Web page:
Educator: Don't forget about girls who fall behind in school | Teacher in Australia empowers his students with inquiry project | Collaboration boosts achievement in Canadian school division
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07 May 2014
ECIS SmartBrief
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Learning and Teaching
Educator: Don't forget about girls who fall behind in school
In this commentary, Lola Okolosie, an English teacher and writer, calls attention to an achievement gap among some populations of female students in the UK. While data show girls generally outperform boys, Okolosie writes that a closer look reveals a disparity among girls from some specific populations, including girls from low-income households and Gypsy and Roma girls. "Just as our national anxiety over boys' achievement has led us to consider how it will affect their adult lives, we should think about the cost to girls who fail to do well in our schools," she writes. The Guardian (London) (02 May.)
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Teacher in Australia empowers his students with inquiry project
A teacher at a primary school in Australia follows the standard school curriculum for the first three terms of the year and then, in the fourth term, allows students to take control of their learning by assigning an inquiry-based project. For example, last year, instead of introducing topics or teaching a certain theme each week, Michael Nicolaides aimed to make maths lessons meaningful and fun by using a project related to the Royal Melbourne Show. Australian Teacher Magazine online (02 May.)
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Professional Development
Collaboration boosts achievement in Canadian school division
Educators in a rural division in Manitoba, Canada, credit collaboration and resource-sharing for the leap in its graduation rate from 50% to 92% in five years. Among the changes were regular meetings to analyze student data, and floating "success" coaches who work with students needing extra help in small groups during class, at lunch or at home. "The biggest thing we've looked at is the needs of the students," said Janet Martell, Lakeshore School Division's superintendent. Winnipeg Free Press (Manitoba) (tiered subscription model) (03 May.)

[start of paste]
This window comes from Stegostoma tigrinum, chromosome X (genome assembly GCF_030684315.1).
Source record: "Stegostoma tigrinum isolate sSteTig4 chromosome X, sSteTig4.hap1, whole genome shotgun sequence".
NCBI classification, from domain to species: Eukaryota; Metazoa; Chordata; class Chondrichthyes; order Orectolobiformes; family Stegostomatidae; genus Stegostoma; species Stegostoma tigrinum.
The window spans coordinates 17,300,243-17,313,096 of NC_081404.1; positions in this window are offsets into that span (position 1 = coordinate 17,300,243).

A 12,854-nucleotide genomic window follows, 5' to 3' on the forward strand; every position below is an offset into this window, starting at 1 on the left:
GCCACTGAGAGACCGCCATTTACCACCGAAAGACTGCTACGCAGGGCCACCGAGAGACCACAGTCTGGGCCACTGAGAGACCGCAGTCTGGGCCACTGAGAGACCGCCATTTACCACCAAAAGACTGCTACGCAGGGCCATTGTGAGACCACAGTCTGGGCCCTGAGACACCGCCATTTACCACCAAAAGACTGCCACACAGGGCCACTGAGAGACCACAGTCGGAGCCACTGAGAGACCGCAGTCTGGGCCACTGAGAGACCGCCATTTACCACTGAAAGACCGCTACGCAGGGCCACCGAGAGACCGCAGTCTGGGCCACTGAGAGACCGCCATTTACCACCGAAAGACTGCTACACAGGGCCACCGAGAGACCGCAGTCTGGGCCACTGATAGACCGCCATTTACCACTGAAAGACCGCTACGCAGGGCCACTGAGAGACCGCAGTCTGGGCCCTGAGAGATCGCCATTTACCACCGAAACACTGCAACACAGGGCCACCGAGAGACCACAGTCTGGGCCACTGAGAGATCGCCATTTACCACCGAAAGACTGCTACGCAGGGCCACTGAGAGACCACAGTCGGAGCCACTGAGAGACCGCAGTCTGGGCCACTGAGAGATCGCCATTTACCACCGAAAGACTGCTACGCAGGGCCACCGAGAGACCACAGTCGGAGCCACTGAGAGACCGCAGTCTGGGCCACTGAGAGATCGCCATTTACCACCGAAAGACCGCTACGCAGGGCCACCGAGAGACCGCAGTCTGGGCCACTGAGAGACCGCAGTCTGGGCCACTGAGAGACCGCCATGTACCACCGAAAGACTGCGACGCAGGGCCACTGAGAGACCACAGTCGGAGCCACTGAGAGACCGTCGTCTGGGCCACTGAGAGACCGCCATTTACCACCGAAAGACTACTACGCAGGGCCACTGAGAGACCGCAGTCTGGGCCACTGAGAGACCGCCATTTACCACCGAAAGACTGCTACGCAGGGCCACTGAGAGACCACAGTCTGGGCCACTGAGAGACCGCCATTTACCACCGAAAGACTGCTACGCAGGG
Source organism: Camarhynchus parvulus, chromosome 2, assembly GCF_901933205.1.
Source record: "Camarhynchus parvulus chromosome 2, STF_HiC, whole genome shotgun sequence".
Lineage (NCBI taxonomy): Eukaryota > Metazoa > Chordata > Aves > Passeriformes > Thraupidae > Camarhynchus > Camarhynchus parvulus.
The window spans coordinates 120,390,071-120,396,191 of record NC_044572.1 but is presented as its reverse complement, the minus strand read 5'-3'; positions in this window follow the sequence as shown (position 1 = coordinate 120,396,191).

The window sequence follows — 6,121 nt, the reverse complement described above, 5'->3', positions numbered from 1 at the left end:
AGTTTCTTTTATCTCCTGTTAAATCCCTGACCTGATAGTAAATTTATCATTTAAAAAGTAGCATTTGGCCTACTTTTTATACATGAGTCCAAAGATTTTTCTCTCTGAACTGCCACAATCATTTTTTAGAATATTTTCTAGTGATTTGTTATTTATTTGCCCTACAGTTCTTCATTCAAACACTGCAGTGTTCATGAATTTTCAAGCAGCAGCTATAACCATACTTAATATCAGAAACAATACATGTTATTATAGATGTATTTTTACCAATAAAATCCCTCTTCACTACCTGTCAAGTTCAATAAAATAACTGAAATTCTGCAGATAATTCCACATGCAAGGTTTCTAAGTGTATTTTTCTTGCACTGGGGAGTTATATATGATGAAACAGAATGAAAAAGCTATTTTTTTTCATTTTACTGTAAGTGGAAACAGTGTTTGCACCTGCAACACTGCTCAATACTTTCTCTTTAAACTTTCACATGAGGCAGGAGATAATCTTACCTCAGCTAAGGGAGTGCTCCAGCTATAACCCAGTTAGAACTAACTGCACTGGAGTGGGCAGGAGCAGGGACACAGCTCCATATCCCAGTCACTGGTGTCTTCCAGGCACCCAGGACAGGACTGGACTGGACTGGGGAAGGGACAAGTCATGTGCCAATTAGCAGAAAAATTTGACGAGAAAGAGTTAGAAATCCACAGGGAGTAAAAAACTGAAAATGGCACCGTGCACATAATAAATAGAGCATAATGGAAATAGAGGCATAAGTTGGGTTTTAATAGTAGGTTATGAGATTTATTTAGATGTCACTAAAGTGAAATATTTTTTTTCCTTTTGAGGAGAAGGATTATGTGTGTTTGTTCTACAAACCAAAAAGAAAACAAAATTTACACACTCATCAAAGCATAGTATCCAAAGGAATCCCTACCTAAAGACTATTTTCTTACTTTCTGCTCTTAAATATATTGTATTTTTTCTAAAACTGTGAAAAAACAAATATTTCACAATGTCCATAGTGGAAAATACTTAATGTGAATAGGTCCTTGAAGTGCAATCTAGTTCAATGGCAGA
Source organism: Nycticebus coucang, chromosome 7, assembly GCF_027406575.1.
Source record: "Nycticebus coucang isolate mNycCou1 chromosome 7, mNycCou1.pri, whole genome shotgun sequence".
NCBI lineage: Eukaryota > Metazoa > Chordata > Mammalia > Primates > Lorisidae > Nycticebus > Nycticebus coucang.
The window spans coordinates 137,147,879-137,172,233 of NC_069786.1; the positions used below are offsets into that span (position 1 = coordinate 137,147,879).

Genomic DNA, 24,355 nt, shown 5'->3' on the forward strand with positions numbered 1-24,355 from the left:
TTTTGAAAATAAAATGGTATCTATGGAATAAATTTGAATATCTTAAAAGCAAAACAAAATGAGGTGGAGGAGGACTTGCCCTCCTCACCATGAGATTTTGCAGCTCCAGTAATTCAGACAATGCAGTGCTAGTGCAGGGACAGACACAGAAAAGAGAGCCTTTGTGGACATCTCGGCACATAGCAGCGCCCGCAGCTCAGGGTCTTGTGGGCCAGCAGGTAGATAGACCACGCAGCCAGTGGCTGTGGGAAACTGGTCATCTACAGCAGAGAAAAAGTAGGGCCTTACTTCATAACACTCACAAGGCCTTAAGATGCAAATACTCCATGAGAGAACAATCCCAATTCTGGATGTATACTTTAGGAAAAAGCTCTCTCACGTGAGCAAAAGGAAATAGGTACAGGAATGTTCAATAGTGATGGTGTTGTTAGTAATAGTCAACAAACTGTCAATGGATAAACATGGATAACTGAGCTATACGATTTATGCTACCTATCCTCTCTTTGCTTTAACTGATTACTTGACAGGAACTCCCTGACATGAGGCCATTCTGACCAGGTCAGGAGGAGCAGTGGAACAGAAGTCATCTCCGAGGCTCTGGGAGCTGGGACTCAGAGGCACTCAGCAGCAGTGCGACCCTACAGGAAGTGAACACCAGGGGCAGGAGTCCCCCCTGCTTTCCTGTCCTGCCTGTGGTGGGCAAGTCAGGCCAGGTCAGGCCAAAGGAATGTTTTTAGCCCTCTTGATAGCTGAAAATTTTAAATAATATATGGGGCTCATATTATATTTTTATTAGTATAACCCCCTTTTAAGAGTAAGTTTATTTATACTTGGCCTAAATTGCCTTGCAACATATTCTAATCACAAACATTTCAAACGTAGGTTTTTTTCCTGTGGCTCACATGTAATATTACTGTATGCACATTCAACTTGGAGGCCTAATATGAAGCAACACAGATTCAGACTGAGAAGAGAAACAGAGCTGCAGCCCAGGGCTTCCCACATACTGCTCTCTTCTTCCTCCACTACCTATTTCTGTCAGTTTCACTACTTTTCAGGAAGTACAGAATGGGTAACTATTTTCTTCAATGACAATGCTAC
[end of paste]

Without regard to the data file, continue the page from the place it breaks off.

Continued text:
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Leadership and Governance
England to conduct yearlong review of teacher training
To improve the quality of teacher training in England, Education Secretary Michael Gove recently announced a plan to review initial teacher-training courses by the end of the year. The goal is to use evidence-based approaches to determine effective practises for training teachers and to provide more transparency for training programmes. Teacher training has been a continued focus for Gove, who has been openly skeptical of university-based training. The Guardian (London)/Teacher Network blog (01 May.)
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Other News
Student e-mails no longer will be scanned by Google
Student Gmail accounts no longer will be scanned for data, Google announced, after concerns were raised that the practise may have been violating federal law. Google Apps for Education has about 30 million users and e-mail through this system previously was scanned, though Google said it was not used for advertising purposes. The Wall Street Journal (tiered subscription model)/Digits blog (30 Apr.)
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Other News
Interest Area Spotlight
Study: Noneducational online games could harm speech development
Young children who play noneducational games on touch-screen devices may present lower scores in speech development benchmarks, according to a recent study. The study from Cohen Children's Medical Center in New York found that playing games, such as "Angry Birds" or "Fruit Ninja," resulted in lower scores in speech tests for both understanding of language and speaking. "Technology can never replace a parent's interaction with his or her child," said Ruth Milanaik, chief investigator of the study. "Just talking to your child is the best way to encourage learning." The Telegraph (London) (tiered subscription model) (03 May.)
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November proposal form online now
ECIS will be hosting its Annual Conference in Nice 19-23 November. Our theme is "Inspiring Education." We are currently accepting speaker proposals for the conference. Find out more about the conference and submit your proposal.
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We can often endure an extra pound of pain far more easily than we can suffer the withdrawal of an ounce of accustomed pleasure."
-- Sydney Harris,
American journalist
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Founded in 1965, ECIS is a global membership organisation that provides professional development opportunities and consultancy services to its members who are comprised of international schools, individuals and educational organisations.
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